Fireside Chat: Was Eleanor Roosevelt a Feminist? 11/6


When her husband came out for women’s suffrage in 1911, Eleanor Roosevelt proclaimed herself “somewhat shocked as I had never given the question serious thought.” She was never a member of the Woman Suffrage Party, yet she was an avid supporter of the Women’s Trade Union League and the League of Women Voters. In the 1920s she opposed the Equal Rights Amendment, led by Alice Paul and Crystal Eastman. In her first book, Its Up to the Women, published in 1933 as her husband assumed the presidency, Roosevelt wrote that she was not interested in the abstract idea of equality with men. It did not really improve women’s ability to change society. So, was Eleanor Roosevelt a feminist? Or something else?

 

About the speaker: CYNTHIA M. KOCH is Historian in Residence and Director of History Programing for the Franklin Delano Roosevelt Foundation at Adams House, Harvard University. She was Director of the Franklin D. Roosevelt Presidential Library and Museum in Hyde Park, New York (1999-2011) and subsequently Senior Adviser to the Office of Presidential Libraries, National Archives, Washington, D.C. From 2013-16 she was Public Historian in Residence at Bard College, Annandale-on-Hudson, NY where she taught courses in public history and Franklin and Eleanor Roosevelt. Her most recent publications are “They Hated Eleanor, Too,” “Hillary R[oosevelt] Clinton,” “Demagogues and Democracy,” and “Democracy and the Election” are published online by the FDR Foundation http://fdrfoundation.org/.

Previously Dr. Koch was Associate Director of the Penn National Commission on Society, Culture and Community, a national public policy research group at the University of Pennsylvania. She served as Executive Director (1993-1997) of the New Jersey Council for the Humanities, a state affiliate of the National Endowment for the Humanities, and was Director (1979-1993) of the National Historic Landmark Old Barracks Museum in Trenton, New Jersey.


His Bravery Unsung, Varian Fry Acted to Save Jews


The American journalist Varian Fry in 1967. He helped artists like Marc Chagall and Marcel Duchamp escape the Nazis during World War II

In June of 1935, two years after the German government falsely portrayed the burning of the Reichstag as a Communist plot to overthrow the state and just at the moment that it had banned all but “Aryans’’ from serving in the military and made homosexuality a crime, Varian Fry, a young Manhattan editor who was preparing to take over a magazine called The Living Age, traveled to Berlin.

About one month into his stay, he witnessed a night of gruesome rioting in which Jews were kicked, bloodied and spat on, leaving him to provide one of the earliest accounts of Nazi cruelties in the American news media. Relaying his observations to The Associated Press, Fry remarked that the police “nowhere’’ seemed “to make any effort whatever to save victims from this brutality.’’ Occasionally, he said, “they attempted to clear areas for motor traffic,’’ or to keep people from congregating in front of beloved cafes, but “that was all.’’ The crowds — made up of people young and old, well-bred-looking and common — chanting “‘The best Jew is a dead Jew,’” he continued, conducted themselves as if “in holiday mood….’’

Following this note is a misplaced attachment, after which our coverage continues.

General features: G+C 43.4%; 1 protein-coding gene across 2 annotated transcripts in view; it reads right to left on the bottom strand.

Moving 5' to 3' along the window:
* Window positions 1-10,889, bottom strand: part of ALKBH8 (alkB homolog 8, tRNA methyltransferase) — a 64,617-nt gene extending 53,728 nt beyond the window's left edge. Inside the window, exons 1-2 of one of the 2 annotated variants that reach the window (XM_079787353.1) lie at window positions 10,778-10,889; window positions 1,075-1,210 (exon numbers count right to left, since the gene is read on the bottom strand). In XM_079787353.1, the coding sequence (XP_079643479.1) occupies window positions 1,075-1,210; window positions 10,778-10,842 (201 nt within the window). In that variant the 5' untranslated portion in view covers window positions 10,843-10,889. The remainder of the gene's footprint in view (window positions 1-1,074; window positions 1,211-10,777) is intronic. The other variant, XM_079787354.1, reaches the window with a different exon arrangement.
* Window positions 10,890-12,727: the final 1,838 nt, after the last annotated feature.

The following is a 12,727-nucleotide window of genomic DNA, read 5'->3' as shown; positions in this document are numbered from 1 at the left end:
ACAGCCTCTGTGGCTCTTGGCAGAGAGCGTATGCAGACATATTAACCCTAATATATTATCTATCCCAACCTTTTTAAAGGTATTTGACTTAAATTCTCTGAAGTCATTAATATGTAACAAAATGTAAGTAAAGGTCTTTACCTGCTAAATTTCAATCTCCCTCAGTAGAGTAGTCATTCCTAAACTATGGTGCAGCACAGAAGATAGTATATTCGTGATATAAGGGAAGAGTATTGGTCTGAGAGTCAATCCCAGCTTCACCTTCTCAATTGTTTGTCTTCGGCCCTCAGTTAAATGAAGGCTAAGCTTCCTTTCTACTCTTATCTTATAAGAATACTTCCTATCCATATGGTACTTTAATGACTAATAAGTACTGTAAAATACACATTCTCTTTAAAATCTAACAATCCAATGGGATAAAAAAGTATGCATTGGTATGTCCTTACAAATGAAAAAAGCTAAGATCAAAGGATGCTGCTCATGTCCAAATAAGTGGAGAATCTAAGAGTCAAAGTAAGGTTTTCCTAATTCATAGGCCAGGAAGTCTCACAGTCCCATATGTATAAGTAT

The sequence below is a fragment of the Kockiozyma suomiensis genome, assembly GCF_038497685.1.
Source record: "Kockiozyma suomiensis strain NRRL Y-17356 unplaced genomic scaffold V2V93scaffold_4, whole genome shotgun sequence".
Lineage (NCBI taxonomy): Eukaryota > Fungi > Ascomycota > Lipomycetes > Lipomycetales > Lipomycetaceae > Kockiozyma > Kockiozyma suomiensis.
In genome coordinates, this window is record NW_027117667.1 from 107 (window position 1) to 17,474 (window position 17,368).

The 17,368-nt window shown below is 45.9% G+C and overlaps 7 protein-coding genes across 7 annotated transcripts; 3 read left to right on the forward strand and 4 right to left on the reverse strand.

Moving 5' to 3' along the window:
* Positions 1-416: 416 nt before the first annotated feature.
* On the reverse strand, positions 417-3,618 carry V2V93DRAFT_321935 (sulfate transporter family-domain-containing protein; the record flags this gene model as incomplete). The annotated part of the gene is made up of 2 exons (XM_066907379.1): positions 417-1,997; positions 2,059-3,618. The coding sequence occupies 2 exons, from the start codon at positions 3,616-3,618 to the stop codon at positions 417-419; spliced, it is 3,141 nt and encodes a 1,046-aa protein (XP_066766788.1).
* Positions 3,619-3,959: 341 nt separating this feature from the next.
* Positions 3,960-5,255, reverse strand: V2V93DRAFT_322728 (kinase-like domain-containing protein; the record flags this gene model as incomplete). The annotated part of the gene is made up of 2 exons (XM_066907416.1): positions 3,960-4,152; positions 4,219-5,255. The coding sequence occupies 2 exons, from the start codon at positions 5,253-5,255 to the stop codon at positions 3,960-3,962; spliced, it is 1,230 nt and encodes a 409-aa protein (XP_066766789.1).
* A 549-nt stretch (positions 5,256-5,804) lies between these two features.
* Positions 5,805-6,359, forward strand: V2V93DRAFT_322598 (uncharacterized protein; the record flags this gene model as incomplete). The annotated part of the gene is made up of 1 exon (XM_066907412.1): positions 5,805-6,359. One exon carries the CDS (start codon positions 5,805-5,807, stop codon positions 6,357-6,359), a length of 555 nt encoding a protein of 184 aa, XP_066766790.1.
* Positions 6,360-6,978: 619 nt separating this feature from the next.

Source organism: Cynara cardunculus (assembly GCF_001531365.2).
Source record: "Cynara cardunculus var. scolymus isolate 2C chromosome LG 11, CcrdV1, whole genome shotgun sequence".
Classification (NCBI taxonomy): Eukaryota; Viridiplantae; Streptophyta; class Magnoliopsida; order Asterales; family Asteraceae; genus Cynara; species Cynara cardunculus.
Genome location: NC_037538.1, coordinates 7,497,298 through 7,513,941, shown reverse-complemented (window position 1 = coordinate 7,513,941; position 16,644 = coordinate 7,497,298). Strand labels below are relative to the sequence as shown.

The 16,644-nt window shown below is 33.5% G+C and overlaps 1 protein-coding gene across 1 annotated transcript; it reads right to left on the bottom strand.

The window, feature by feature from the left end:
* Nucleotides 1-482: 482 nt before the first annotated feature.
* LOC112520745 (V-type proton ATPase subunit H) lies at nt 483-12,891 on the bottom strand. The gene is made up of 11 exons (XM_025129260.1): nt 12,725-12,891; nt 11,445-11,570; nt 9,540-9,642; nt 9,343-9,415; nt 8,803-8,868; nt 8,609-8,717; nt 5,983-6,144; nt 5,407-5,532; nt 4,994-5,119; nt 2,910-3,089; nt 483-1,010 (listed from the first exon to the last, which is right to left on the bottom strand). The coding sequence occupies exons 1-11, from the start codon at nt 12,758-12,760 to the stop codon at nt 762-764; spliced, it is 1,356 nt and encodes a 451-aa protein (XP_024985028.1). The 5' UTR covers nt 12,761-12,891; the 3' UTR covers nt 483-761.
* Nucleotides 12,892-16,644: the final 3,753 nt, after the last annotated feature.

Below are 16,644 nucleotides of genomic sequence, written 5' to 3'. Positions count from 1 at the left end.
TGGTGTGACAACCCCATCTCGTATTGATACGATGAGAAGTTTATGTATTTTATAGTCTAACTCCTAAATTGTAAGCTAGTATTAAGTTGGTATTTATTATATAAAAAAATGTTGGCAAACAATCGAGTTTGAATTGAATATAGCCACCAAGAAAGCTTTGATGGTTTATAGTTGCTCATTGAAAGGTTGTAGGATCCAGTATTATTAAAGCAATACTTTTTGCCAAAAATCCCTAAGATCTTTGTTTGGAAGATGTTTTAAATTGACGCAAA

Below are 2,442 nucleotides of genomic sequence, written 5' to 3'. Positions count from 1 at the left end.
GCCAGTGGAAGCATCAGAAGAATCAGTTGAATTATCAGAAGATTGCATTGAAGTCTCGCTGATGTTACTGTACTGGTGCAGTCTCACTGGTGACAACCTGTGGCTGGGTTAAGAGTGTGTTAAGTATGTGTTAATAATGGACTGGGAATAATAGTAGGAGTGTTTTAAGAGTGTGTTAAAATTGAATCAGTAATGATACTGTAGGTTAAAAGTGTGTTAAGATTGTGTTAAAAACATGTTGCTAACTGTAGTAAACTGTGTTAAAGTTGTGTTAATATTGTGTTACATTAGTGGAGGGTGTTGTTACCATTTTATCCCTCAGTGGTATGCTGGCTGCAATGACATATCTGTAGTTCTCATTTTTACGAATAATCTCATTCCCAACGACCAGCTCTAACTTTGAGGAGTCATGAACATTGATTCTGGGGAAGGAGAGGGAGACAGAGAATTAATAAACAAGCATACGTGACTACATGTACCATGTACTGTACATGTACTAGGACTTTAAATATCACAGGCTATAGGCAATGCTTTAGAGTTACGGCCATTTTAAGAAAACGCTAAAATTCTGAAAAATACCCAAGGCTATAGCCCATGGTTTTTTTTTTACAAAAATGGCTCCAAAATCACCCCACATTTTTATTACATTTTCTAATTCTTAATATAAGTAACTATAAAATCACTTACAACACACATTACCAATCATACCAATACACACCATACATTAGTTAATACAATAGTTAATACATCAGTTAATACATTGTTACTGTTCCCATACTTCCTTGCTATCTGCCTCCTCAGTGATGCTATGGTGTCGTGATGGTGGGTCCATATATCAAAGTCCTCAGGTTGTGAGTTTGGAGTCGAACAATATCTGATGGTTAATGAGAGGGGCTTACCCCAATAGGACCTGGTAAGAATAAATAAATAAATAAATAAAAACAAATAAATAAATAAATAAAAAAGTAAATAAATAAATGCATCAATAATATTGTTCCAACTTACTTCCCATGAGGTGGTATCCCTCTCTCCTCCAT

Read more in the New York Times


Trump’s Global Democracy Retreat


Under the leadership of Donald Trump and Rex Tillerson, the State Department is considering a mission reform that includes the abandonment of democratic assistance and human rights. The current mission statement reads, “The department’s mission is to shape and sustain a peaceful, prosperous, just and democratic world and foster conditions for stability and progress for the benefit of the American people and people everywhere.”

Dropping the words “just” and “democratic” would be fully consistent with the transactional realism that has characterized Mr. Trump’s rhetoric.

And such a change might reflect a growing feeling that most of the programs to support democracy abroad and the importance of democratic ideals are wasteful, inefficient, unappreciated or even damaging. In America, the public (especially Republicans) has increasingly favored nationalism and isolationism, according to some polls, in which the United States focuses on its own problems, with many wary of global humanitarian engagement….

 

For more, read the article in the New York Times


The Unraveling of Roosevelt’s World


In the 1940s, after two world wars and a depression, Western policymakers decided enough was enough. Unless international politics changed in some fundamental way, humanity itself might not survive much longer.

A strain of liberal idealism had been integral to U.S. identity from the American founding onward, but now power could be put behind principle. Woodrow Wilson had fought “to vindicate the principles of peace and justice in the life of the world as against selfish and autocratic power and to set up amongst the really free and self-governed peoples of the world such a concert of purpose and of action as will henceforth ensure the observance of those principles.” Keeping his goals while noting his failures, the next generation tried again with a revised strategy, and this time they succeeded. The result became known as the postwar liberal international order….

Read more at Foreign Affairs!